Gen-Z Icon Olivia Rodrigo’s Bookshelf Styling Is Straight Out of the 2000s, Of Course
The controversial trend is back.
Published Jul 25, 2022 6:31 PM
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While most of us don’t have three Grammys to artfully display in our living rooms like musician Olivia Rodrigo, we do have one thing in common with the pop sensation: reading! Over the weekend, Rodrigo took to Instagram to show off her newest awards, but it wasn’t the shiny mini record players that caught our attention—it was her backward-facing books. As the 19-year-old star captured the moment in which she placed her achievements on a set of floating shelves, she unknowingly stepped into a strangely controversial interior design debate about the presentation of bookshelves. For the most part, people are ardently against flipped titles, but Rodrigo’s space might be cause for some reconsideration.
At first glance, a bookshelf without any outward-facing bindings seems nonsensical and lacking in all functionality (“How will you ever reread or lend if you can’t find anything?!” many will ask), but here’s some food for thought for anyone out there who takes issue with the approach: Prop stylist Rosy Fridman makes a convincing argument for treating bookshelves like art installations. The choice to flip them around is a great way to store old reads you don’t grab as often while creating an arrangement straight out of a minimalist’s dream at the same time. You can take another page out of Rodrigo’s book, pun intended, by laying some titles on their side while propping others upright. This subtle touch makes the viewing experience a little more complex.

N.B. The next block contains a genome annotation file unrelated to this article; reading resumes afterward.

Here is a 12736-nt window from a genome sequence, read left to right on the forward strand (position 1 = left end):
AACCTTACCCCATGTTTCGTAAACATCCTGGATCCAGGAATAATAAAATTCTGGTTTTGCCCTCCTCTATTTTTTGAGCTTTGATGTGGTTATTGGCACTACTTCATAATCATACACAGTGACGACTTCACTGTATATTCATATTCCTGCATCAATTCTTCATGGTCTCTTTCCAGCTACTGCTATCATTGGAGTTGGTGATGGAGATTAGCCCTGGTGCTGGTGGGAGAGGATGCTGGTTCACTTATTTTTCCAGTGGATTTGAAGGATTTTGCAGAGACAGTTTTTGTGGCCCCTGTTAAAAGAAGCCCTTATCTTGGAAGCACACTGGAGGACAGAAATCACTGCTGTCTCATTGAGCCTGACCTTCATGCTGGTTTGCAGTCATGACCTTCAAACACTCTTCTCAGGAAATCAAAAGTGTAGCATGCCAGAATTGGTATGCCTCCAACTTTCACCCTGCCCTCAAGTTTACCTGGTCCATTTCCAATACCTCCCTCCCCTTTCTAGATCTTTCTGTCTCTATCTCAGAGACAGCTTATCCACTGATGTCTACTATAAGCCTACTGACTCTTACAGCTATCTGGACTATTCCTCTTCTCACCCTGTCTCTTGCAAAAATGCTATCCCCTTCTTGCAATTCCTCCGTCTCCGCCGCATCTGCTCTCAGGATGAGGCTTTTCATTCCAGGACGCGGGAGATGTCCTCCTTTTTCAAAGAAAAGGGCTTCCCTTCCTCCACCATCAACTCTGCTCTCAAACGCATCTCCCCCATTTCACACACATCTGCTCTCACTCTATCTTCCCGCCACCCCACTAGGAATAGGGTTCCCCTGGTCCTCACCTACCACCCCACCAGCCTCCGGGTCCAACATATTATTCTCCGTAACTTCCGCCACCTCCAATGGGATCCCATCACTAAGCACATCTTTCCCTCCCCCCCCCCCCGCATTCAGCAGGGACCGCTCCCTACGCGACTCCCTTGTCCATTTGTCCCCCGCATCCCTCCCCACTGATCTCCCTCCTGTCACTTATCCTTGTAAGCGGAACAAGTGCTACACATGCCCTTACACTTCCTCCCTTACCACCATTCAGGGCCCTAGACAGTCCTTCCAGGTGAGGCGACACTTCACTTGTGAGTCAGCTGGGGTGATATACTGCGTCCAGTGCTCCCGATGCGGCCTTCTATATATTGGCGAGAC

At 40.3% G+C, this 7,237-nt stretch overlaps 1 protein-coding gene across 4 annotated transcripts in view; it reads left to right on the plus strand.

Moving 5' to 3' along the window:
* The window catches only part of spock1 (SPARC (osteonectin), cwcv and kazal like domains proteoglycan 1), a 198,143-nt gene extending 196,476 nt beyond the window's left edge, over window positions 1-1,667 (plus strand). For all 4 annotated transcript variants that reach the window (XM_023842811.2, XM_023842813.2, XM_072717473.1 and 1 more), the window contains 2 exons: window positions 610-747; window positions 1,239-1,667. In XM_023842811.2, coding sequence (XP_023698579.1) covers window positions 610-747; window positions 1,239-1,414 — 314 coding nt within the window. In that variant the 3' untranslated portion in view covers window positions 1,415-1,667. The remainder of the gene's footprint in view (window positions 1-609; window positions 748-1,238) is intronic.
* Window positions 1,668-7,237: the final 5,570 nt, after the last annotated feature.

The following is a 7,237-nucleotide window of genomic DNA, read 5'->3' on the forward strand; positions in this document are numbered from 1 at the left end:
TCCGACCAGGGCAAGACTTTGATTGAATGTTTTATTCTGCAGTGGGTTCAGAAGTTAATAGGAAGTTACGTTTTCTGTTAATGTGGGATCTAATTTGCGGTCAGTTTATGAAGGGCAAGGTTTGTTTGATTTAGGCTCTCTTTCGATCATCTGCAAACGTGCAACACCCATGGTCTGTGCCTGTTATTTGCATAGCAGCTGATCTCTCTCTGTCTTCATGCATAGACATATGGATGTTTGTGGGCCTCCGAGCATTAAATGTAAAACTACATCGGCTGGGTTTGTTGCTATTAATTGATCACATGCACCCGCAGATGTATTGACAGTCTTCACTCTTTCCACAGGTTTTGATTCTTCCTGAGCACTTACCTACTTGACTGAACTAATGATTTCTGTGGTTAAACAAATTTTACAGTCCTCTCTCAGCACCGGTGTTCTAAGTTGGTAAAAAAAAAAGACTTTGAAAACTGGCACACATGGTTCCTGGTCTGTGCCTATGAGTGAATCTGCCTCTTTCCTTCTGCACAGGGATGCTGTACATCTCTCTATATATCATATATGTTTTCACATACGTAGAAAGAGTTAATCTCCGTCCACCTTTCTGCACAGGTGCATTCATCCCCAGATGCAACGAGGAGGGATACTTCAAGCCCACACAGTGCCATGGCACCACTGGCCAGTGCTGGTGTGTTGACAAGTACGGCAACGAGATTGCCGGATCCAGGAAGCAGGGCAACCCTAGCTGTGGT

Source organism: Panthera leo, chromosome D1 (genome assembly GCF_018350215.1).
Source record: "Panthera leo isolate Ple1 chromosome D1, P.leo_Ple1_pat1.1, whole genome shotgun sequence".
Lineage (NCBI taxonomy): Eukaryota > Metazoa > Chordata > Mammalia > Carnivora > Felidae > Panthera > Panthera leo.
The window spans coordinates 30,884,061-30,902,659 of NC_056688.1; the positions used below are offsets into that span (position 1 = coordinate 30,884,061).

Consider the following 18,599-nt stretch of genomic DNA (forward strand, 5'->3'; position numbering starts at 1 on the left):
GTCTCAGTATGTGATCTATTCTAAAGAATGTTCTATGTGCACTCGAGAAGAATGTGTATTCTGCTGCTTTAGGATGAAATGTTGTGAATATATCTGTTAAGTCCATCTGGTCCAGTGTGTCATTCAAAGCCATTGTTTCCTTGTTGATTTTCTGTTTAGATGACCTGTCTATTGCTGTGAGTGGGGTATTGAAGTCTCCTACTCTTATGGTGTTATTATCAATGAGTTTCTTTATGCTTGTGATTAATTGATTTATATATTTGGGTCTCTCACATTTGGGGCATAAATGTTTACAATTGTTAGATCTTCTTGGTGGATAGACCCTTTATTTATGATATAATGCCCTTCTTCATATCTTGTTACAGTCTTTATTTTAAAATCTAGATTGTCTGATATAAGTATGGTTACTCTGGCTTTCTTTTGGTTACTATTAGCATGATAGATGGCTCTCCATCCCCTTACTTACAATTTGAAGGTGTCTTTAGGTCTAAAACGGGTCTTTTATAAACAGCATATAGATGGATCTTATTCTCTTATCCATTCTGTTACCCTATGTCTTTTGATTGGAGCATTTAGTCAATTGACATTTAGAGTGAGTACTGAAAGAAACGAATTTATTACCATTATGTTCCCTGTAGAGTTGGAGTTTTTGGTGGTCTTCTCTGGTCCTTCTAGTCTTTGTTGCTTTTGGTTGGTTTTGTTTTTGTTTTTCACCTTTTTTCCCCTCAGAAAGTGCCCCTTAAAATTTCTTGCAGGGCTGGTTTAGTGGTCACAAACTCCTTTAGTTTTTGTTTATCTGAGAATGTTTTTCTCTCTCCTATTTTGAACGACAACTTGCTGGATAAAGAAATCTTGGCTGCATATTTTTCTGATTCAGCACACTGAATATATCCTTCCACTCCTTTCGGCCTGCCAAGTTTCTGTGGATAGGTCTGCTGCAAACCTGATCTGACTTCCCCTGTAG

While Rodrigo is the epitome of Generation-Z style with her statement baby tees, edgy plaid skirts, and laced-up boots, her interior design preference has been around for a while. Perhaps this is a result of the younger generation’s obsession with Y2K trends, but it also begs the question: Are backward books timeless, despite the backlash? Or does this generation prefer aesthetics over ease? Either way, if your shelving is in need of a revamp (or you’re the kind of bibliophile who likes a game of novel roulette), this contentious style might be worth a shot.